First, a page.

Welcome to Drummondville. We’re not in the city with the same name east of Montreal. We’re in a place in Ontario built on the musings of a $1500 a day consultant/banker. Based on life in Ontario’s Drummondville, his advice has proven to be as much of a help as it was in taking us to the brink of economic collapse in 2008. For Drummond, practice makes perfect.
Maybe we should not blame the messenger. After years in high finance he had to interrupt his retirement to save us. He arrived on the scene during the pre-election period when McGuinty needed a stunt to take the province’s finances off of the public radar. By doing so he was saying: “never mind the financial deficit!”
McGuinty abandoned the premier’s office without a fight by handing Ontario to corporate interests. So much for the belief this take over could never happen here. He indicated our provincial deficit is a democratic one where bankers, instead of the elected, call the shots. This mirrors what took place just a short time later in Italy and Greece. There, democratically elected governments were replaced by bank appointed Boards of Directors.
Now we are faced with the result – the Drummond recommendations and the resulting community of Drummondville.
In Drummondville they embrace fewer teachers and more slot machines. No one expects the wealthy to pay their fair share of taxes. Instead, the middle class and poor pay through sin taxes, road tolls, user fees, school bus fares, limited access to women’s health care and surgeries.
In Drummondville, people face an all or nothing world where the sky is always falling. All future economic growth, as puny as it will be, is based on firing public sector workers, because everyone knows the private sector is a great job creator. The private sector can only do that when government sheds payroll through layoffs. Prosperity through austerity, right?
A balance between public and private sectors is not allowed in Drummondville. Balance doesn’t meet Drummond’s crisis script. His world needs a slot machine on each corner and more liquor stores. These stores would not simply come from repatriating the agency stores government provided to friends, years ago, to provide millions of dollars in profits to store owners. They would be private sector stores in large centres designed to compete with the LCBO.
The people in Drummondville ignore the fact they have the cheapest and most efficient public service in Canada. They even ignore the fact that Dwight Duncan, their Finance Minister has said so. Even with this efficiency, few talk about raising added government revenues to support services. Instead, most chant that taxes are a drain on the system. Make users pay for services instead.
In Drummondville, whether you earn $10,000 or $300,000 a year, everyone pays the same price for medical services, school bus rides and the other services they use. That’s fair, they think, because it is just like the service changers they pay at the bank.
The tax system is also different. Instead of the wealthy paying a higher percentage to government than the poor, everyone pays the same tax percentage. There are also more ways for the rich to write off these costs. That’s fair taxes instead of tax fairness. The assumption in Drummondville is that this leaves the wealthy with money to invest in job creation.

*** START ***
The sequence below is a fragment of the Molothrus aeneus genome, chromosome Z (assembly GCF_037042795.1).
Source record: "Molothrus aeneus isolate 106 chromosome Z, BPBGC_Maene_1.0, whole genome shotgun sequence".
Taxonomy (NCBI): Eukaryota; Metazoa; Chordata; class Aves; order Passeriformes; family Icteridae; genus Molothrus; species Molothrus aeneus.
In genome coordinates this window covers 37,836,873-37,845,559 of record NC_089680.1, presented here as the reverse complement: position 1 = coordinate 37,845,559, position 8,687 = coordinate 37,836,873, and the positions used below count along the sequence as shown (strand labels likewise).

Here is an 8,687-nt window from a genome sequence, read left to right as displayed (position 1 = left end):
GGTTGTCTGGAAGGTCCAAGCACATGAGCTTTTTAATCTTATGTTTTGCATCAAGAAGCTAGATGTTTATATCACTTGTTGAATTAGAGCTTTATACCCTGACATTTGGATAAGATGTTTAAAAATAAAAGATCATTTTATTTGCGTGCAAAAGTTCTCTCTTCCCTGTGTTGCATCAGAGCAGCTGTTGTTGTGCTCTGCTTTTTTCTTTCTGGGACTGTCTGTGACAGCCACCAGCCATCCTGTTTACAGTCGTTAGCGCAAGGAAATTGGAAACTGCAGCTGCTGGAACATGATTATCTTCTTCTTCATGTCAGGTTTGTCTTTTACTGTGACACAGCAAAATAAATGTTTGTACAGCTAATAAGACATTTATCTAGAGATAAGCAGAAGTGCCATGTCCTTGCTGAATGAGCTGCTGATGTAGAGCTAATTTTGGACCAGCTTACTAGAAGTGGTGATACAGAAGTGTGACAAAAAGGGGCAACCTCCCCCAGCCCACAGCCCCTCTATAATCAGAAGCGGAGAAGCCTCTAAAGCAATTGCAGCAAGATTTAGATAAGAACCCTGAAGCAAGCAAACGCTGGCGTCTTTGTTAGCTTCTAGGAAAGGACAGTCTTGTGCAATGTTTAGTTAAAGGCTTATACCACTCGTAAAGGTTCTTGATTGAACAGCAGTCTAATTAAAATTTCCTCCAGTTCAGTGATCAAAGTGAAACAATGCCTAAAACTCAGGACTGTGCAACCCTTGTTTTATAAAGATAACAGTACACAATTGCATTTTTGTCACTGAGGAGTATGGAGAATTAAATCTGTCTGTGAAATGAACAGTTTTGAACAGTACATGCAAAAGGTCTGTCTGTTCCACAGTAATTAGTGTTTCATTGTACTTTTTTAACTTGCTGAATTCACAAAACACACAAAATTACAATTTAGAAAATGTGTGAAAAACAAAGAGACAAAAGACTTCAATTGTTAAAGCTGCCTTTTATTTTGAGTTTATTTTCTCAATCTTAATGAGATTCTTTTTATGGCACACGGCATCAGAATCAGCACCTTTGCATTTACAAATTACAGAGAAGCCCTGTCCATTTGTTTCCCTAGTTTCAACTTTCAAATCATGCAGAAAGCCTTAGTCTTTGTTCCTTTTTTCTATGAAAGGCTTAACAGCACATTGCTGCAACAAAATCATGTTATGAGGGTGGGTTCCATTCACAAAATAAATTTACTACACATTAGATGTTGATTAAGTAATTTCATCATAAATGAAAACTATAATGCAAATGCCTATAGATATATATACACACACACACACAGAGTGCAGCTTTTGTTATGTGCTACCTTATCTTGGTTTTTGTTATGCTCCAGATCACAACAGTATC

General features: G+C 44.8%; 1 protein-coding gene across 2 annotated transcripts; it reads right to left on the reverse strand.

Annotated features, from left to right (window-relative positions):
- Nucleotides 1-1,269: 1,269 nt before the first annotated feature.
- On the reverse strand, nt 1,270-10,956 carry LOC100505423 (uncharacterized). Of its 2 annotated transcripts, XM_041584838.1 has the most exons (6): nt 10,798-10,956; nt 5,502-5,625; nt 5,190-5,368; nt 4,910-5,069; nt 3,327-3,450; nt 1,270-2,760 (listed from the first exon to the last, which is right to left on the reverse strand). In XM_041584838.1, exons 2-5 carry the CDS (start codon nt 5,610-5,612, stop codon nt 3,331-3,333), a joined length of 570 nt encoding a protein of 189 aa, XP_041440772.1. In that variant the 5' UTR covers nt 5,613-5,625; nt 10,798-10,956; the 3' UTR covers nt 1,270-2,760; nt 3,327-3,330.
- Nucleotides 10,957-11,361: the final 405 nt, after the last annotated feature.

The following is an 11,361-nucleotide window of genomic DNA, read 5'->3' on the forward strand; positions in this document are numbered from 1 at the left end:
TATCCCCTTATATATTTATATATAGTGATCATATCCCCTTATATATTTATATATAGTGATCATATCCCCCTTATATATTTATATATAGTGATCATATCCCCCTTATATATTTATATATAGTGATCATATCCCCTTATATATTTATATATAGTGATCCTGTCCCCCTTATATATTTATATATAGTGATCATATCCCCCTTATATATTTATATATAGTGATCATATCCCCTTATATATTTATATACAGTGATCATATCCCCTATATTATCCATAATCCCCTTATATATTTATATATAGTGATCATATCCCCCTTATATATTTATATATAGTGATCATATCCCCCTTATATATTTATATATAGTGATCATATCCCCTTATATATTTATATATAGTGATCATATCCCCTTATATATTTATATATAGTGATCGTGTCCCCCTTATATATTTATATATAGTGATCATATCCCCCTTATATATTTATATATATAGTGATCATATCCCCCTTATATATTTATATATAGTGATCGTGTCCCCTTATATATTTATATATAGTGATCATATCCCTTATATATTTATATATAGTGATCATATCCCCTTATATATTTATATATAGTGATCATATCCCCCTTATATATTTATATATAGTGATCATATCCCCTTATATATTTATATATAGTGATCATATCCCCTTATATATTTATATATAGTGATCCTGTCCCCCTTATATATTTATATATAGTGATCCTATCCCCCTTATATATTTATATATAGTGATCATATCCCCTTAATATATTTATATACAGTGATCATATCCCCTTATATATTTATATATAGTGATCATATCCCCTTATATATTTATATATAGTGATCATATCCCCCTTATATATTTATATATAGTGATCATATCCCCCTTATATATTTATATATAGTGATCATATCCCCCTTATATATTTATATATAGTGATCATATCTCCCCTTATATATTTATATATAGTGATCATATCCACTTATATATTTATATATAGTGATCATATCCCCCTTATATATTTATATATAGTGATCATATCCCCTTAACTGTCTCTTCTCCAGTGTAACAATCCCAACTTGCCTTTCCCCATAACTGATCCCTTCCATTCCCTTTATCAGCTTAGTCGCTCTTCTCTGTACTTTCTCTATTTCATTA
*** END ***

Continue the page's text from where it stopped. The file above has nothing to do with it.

Instead of appointing Drummond, the Premier had other options. He could have started a conversation with stakeholders from business, labour and government to discuss the financial future. Together as equals this could have generated some balanced and progressive ideas. That’s the kind of advice we need for a prosperous future. OPSEU attempted to do this several years ago when it brought together groups for the Ontario 2020 Conference.
Instead, McGuinty divested his powers to a banker. This will be recorded in history as cowardly and divisive.
With the release of the Drummond report, Ontario has to contend with his flawed conclusions. The theory of self fulfilling prophecy tells us that the race to the bottom is now about to begin.
Someone needs to change the dialogue. Enter OPSEU. In partnership with the Public Services Foundation of Canada and their launch of the Commission for Quality Public Services and Tax Fairness, we travelled the province to talk to real Ontarians. We spoke with those who call Ontario home; who have a vested future in its recovery and who believe that Ontario will again be Canada’s economic engine.
These people believe we all need to pay our fair share. They are willing to make sacrifices. They want to be part of the solution. They will not sit idly watching as our province fades into the kind of top-down, privilege-based system central to Don Drummond’s all or nothing proposals.
Ontario’s problems are a result of Free Trade and Globalization. Far from making life peaceful and prosperous, these treaties serve their corporate supporters. Unions shouted that this will result in greed superseding the collective good. These shouts were drowned out in the corporate media that seldom carried these truths.
The facts speak for themselves. Income disparity has grown as union membership has declined. Why? Unions act to improve life for large groups in the community rather than just placing wealth into the hands of the few. With prosperity these unionized community members add to a growing and prosperous middle class. Unions build community wealth. They are part of the solution.
OPSEU members and their partners in the community are on the right path. Public opinion is tilting against Drummond’s recommendations. The road to Drummondville may yet be avoided.
That is the challenge we face. There is a lot of work yet to do. After all, this is our Ontario rather than Ontario in 3D (with Don, Dalton and Dwight). Let’s make sure that Canada’s only Drummondville is that city east of Montreal, Quebec.